One important task for a mobile robot is playing the game of hide and seek. Imagine entering a cave in complete darkness. You are given a lantern and asked to search for any people who might be moving about, as shown in Figure 1.6b. Several questions might come to mind. Does a strategy even exist that guarantees I will find everyone? If not, then how many other searchers are needed before this task can be completed? Where should I move next? Can I keep from exploring the same places multiple times? This scenario arises in many robotics applications. The robots can be embedded in surveillance systems that use mobile robots with various types of sensors (motion, thermal, cameras, etc.). In scenarios that involve multiple robots with little or no communication, the strategy could help one robot locate others. One robot could even try to locate another that is malfunctioning. Outside of robotics, software tools can be developed that assist people in systematically searching or covering complicated environments, for applications such as law enforcement, search and rescue, toxic cleanup, and in the architectural design of secure buildings. The problem is extremely difficult because the status of the pursuit must be carefully computed to avoid unnecessarily allowing the evader to sneak back to places already searched. The information-space concepts of Chapter 11 become critical in solving the problem. For an algorithmic solution to the hide-and-seek game, see Section 12.4.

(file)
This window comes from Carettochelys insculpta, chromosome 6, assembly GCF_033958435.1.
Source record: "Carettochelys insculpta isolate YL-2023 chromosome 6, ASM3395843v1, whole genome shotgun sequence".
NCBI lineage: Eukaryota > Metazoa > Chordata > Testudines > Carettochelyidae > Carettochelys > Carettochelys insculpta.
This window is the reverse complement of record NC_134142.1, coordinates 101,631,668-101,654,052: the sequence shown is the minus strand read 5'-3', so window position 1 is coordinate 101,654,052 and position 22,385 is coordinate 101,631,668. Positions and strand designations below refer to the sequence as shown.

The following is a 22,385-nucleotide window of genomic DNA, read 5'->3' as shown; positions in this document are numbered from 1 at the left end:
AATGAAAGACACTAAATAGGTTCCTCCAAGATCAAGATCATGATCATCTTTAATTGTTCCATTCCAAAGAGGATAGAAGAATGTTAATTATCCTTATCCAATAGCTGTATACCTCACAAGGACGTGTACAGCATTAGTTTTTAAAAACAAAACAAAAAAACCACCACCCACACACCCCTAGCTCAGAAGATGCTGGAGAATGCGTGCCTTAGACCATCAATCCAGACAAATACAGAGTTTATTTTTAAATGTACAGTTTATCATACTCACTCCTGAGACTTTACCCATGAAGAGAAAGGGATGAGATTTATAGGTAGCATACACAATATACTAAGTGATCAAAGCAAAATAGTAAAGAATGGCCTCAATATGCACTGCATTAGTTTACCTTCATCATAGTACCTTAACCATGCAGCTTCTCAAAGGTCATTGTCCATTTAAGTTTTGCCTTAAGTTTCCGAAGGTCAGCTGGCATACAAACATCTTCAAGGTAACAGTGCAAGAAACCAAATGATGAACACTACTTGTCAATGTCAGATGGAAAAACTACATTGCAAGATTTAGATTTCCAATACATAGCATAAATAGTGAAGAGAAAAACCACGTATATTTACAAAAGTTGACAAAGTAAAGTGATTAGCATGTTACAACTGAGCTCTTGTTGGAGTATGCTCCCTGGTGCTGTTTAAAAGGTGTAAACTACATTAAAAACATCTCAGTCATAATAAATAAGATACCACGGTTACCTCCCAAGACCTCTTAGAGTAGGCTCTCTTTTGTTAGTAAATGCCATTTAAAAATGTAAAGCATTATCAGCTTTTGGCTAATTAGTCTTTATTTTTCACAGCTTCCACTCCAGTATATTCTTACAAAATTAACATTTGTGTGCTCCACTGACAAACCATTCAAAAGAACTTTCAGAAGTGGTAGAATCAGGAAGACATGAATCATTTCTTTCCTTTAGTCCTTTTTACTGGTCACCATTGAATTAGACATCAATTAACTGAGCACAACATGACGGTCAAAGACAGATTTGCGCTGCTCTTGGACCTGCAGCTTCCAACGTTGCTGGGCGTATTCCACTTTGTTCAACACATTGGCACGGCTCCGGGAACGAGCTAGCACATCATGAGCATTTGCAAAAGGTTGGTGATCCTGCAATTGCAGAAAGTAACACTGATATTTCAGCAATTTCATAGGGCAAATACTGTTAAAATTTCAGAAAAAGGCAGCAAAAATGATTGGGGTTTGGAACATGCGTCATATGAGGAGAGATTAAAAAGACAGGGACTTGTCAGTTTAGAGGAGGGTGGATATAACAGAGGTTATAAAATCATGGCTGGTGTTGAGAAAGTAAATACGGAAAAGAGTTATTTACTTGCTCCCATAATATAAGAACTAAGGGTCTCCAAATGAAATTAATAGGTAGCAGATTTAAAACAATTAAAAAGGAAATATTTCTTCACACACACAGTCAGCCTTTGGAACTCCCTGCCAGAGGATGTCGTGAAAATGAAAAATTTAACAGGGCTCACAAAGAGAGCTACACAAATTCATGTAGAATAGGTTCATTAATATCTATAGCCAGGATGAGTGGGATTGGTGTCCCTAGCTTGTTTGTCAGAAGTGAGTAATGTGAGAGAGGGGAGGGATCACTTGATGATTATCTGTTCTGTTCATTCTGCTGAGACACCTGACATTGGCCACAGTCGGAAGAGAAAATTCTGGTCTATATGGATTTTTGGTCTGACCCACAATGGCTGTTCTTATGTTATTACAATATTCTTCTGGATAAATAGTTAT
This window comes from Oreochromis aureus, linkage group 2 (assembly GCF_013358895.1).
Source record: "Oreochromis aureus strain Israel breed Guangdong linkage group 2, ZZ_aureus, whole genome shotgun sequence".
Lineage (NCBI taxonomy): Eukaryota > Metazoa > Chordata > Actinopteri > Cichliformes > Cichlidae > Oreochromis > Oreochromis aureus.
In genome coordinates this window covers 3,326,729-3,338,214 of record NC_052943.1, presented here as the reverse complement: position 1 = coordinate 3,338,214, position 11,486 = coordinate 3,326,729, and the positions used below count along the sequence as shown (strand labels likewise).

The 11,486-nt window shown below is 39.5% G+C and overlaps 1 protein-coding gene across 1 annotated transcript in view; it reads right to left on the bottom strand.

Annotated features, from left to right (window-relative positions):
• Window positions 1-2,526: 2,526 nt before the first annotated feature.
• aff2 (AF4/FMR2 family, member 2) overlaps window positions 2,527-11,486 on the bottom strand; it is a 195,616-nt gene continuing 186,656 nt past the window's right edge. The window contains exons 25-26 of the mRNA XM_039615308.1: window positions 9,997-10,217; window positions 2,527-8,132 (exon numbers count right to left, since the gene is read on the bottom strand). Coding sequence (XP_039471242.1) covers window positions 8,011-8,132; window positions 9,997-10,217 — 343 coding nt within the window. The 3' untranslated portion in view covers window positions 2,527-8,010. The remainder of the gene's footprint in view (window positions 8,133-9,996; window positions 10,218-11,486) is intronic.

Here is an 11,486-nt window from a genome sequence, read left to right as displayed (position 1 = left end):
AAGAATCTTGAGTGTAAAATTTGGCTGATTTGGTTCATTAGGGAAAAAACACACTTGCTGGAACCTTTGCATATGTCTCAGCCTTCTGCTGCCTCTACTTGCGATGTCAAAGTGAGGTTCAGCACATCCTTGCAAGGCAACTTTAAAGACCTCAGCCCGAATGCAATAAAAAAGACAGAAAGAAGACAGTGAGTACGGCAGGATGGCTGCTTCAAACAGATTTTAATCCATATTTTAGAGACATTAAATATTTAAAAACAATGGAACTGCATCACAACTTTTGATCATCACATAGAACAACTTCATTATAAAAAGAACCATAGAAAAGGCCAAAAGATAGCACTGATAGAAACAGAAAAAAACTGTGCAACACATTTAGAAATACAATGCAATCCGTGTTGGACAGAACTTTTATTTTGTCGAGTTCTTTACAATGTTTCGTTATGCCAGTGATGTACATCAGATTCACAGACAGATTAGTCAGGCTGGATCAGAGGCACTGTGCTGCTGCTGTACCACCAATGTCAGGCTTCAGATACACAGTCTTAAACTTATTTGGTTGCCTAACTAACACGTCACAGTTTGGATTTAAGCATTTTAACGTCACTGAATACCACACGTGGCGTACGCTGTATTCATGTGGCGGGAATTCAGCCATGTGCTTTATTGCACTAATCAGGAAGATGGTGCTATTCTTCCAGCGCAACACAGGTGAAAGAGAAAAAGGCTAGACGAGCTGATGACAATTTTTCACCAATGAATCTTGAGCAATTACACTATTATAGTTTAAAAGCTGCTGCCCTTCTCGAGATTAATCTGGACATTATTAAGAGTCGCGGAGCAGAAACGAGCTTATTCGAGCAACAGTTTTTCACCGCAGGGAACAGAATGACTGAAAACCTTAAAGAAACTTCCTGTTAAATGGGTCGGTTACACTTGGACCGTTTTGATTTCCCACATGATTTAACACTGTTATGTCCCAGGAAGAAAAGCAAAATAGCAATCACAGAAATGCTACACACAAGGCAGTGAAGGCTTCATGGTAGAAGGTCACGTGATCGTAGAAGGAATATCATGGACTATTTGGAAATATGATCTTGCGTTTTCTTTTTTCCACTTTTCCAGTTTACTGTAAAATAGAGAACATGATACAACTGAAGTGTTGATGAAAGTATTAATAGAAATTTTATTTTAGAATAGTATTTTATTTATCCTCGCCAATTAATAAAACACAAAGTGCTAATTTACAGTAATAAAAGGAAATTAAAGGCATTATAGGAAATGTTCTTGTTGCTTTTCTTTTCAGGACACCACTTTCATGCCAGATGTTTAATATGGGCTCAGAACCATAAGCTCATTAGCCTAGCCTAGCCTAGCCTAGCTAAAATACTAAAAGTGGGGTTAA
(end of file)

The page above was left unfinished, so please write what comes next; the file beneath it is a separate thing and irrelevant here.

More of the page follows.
Steven M LaValle 2012-04-20